Neymar’s acclaimed return ahead of the World Cup supplied Brazil with an immeasurable boost, but holders Germany and Argentina arrive at the tournament confronting inconsistent form and disrupted preparations.
The Paris Saint-Germain superstar’s swashbuckling display in a 45-minute appearance against Croatia last weekend largely dismissed lingering concerns over his fitness after more than three months out with a fractured foot.
The 26-year-old admitted he was only at “80 per cent” but promised he would be raring to go come Brazil’s first game at the finals against Switzerland on June 17.
“For the first match back I actually expected less from him! I would have been happy with a quieter performance,” Brazil coach Tite said of Neymar. “What he did was really extraordinary.”
Brazil’s form under Tite, appointed midway through a faltering qualifying campaign, suggests it will be difficult to stop the five-time world champions from adding another title in Russia.
A reinvigorated Selecao have won 16 of 20 matches with the former Corinthians boss at the helm, a 1-0 loss to Argentina last year in Melbourne the only defeat since he took charge.
Spain, unbeaten since Julen Lopetegui was named coach after Euro 2016, are back among the genuine contenders after a catastrophic 2014 World Cup and another early exit the European Championship.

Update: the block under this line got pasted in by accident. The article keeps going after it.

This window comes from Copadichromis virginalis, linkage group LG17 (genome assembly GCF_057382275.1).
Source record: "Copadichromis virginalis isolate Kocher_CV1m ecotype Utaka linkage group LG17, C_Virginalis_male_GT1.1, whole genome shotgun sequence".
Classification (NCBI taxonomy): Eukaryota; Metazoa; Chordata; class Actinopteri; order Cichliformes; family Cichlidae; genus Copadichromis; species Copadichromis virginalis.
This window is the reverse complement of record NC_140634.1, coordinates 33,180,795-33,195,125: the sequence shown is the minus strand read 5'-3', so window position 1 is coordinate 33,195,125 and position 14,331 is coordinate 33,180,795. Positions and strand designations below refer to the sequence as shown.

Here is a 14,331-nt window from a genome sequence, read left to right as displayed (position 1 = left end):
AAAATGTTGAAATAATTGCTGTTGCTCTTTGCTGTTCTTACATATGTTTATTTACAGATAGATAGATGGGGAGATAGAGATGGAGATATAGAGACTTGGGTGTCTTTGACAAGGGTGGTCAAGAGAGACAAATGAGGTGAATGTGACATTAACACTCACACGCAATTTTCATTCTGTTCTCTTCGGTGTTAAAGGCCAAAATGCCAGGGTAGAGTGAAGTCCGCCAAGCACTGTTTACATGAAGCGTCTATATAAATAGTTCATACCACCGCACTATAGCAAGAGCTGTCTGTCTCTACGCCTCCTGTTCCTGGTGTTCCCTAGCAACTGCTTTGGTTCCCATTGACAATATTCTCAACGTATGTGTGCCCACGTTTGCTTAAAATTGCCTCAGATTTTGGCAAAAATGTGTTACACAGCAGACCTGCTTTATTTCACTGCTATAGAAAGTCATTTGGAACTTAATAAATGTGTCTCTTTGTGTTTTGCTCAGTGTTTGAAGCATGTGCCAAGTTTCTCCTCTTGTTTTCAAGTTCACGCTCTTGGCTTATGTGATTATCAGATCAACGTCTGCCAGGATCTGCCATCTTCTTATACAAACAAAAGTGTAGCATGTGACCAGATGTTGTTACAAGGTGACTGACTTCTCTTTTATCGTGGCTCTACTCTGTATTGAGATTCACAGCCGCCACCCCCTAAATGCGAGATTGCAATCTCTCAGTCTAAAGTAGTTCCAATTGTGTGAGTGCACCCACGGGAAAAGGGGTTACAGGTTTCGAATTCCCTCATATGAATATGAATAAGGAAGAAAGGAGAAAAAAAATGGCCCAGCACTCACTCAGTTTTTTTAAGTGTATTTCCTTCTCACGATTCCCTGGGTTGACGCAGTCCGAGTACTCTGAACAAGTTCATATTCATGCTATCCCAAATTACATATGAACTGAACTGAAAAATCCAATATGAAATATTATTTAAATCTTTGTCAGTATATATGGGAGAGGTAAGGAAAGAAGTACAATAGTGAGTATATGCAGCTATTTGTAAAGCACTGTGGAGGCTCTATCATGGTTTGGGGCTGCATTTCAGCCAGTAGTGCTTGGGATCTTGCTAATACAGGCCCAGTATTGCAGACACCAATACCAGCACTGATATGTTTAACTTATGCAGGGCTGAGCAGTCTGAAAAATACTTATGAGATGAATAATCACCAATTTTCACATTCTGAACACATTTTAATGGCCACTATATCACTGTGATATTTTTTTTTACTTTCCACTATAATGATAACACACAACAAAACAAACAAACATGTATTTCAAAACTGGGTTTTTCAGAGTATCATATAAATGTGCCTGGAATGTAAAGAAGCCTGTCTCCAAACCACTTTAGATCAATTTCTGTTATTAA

“Spanish football has lived through an extraordinary, historic period in 2008, 2010 and 2012, but after that the team has not found the same consistency or success,” Lopetegui told AFP.
Suggesting the team has to find its form, Lopetegui said: “We have to grow again as a team. We have the biggest ambitions but we are also very aware that we arrive at this World Cup feeling humble and wanting to prove ourselves.”
Spain cruised through a qualifying section featuring Italy, and delivered a further warning to their World Cup rivals with a 6-1 demolition of Argentina in March.
But they will be tested immediately in Russia when they launch their group stage campaign against Cristiano Ronaldo’s Portugal on June 15.
Manuel Neuer’s comeback following eight months out with a foot injury has given Germany a much-needed shot in the arm, with Joachim Loew’s side struggling to hit their stride ahead of their title defence.
An unconvincing 2-1 win over Saudi Arabia on Friday halted a five-match winless run, although Ilkay Gundogan was booed by Germany supporters after meeting Turkish president Recep Tayyip Erdogan and calling him “my president”.
“The fact that a national player is booed like that helps nobody,” Loew told broadcaster ARD, insisting the incident be put in the past.
Argentina’s build-up was jolted by the cancellation of a controversial friendly against Israel in Jerusalem, a fixture set to be their final outing ahead of the World Cup.
The sold-out game had been due to take place on Saturday but was hotly opposed by Palestinians, who claim the eastern part of the city, annexed by Israel, as the capital of their future state.
With goalkeeper Sergio Romero already ruled out, Argentina’s plans were further complicated by the loss of Manuel Lanzini to injury, but team manager Omar Souto believes all is in place for a successful competition.
“I have been at five World Cups and this is the best set-up because it has everything… there’s never been a place like this for the national team,” he told AFP, with Argentina due to arrive at their Bronnitsy training base, 40km southeast of Moscow, later on Saturday.